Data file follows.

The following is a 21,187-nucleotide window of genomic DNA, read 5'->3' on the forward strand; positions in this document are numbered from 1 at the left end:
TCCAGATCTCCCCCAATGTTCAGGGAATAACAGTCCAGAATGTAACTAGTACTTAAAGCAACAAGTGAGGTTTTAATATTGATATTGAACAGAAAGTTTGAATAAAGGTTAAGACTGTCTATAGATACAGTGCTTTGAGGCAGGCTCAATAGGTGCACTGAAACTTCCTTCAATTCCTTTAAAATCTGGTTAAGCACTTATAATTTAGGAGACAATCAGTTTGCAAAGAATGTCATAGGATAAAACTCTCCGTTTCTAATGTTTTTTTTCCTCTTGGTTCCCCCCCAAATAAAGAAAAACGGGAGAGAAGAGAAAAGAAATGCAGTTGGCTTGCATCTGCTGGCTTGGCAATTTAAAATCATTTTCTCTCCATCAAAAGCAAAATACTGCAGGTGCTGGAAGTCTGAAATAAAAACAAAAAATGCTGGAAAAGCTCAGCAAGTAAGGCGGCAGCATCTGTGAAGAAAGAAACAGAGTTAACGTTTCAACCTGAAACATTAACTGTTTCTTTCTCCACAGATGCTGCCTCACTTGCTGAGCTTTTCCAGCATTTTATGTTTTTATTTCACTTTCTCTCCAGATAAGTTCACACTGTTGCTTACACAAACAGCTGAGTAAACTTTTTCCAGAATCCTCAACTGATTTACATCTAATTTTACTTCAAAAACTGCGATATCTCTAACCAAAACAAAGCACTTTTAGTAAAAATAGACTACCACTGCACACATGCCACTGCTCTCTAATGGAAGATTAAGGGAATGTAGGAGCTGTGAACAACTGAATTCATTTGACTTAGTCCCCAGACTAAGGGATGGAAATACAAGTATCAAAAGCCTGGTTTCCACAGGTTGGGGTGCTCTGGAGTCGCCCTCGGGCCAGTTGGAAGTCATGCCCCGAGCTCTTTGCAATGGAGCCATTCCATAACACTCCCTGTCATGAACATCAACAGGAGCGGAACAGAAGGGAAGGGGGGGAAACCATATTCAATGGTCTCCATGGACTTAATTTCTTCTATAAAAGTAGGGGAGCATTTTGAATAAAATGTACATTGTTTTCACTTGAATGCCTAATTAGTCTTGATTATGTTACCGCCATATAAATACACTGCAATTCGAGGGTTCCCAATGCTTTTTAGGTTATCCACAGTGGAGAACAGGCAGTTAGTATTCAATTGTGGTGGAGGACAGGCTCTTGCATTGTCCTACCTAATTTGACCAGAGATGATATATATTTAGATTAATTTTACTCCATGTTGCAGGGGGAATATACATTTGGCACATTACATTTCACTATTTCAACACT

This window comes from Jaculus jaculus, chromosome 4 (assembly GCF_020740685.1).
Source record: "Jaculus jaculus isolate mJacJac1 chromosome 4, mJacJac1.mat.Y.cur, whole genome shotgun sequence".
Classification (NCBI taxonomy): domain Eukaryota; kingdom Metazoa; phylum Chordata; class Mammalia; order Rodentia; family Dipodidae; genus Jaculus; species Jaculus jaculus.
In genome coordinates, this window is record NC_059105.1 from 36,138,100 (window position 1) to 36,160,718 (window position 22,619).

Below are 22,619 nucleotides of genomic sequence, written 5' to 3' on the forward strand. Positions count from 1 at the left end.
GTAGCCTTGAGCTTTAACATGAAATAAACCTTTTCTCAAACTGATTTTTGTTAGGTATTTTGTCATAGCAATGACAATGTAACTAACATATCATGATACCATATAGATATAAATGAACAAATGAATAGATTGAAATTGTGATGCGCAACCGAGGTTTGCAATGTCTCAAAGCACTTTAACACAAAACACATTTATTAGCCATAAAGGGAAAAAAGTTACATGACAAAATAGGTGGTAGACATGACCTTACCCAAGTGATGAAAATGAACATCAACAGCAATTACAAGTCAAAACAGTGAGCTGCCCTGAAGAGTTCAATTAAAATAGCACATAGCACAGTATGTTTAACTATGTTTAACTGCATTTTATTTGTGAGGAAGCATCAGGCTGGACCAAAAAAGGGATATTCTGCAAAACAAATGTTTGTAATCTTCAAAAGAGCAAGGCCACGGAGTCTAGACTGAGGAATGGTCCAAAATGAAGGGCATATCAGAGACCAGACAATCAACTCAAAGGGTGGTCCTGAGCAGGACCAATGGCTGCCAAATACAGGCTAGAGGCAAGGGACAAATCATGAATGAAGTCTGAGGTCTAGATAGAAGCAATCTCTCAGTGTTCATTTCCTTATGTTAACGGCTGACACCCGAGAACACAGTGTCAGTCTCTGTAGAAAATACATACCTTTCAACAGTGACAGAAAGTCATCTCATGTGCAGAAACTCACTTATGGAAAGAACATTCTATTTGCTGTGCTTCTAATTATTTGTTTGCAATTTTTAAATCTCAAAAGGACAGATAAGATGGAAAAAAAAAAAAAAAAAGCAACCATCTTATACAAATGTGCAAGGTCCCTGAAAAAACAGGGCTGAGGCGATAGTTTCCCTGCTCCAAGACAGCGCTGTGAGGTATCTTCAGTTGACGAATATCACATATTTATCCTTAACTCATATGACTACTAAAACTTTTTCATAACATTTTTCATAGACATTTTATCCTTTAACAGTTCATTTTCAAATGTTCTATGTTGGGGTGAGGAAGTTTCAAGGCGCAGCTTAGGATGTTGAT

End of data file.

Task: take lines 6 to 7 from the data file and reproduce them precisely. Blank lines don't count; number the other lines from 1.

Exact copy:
In genome coordinates, this window is record NC_059105.1 from 36,138,100 (window position 1) to 36,160,718 (window position 22,619).

Below are 22,619 nucleotides of genomic sequence, written 5' to 3' on the forward strand. Positions count from 1 at the left end.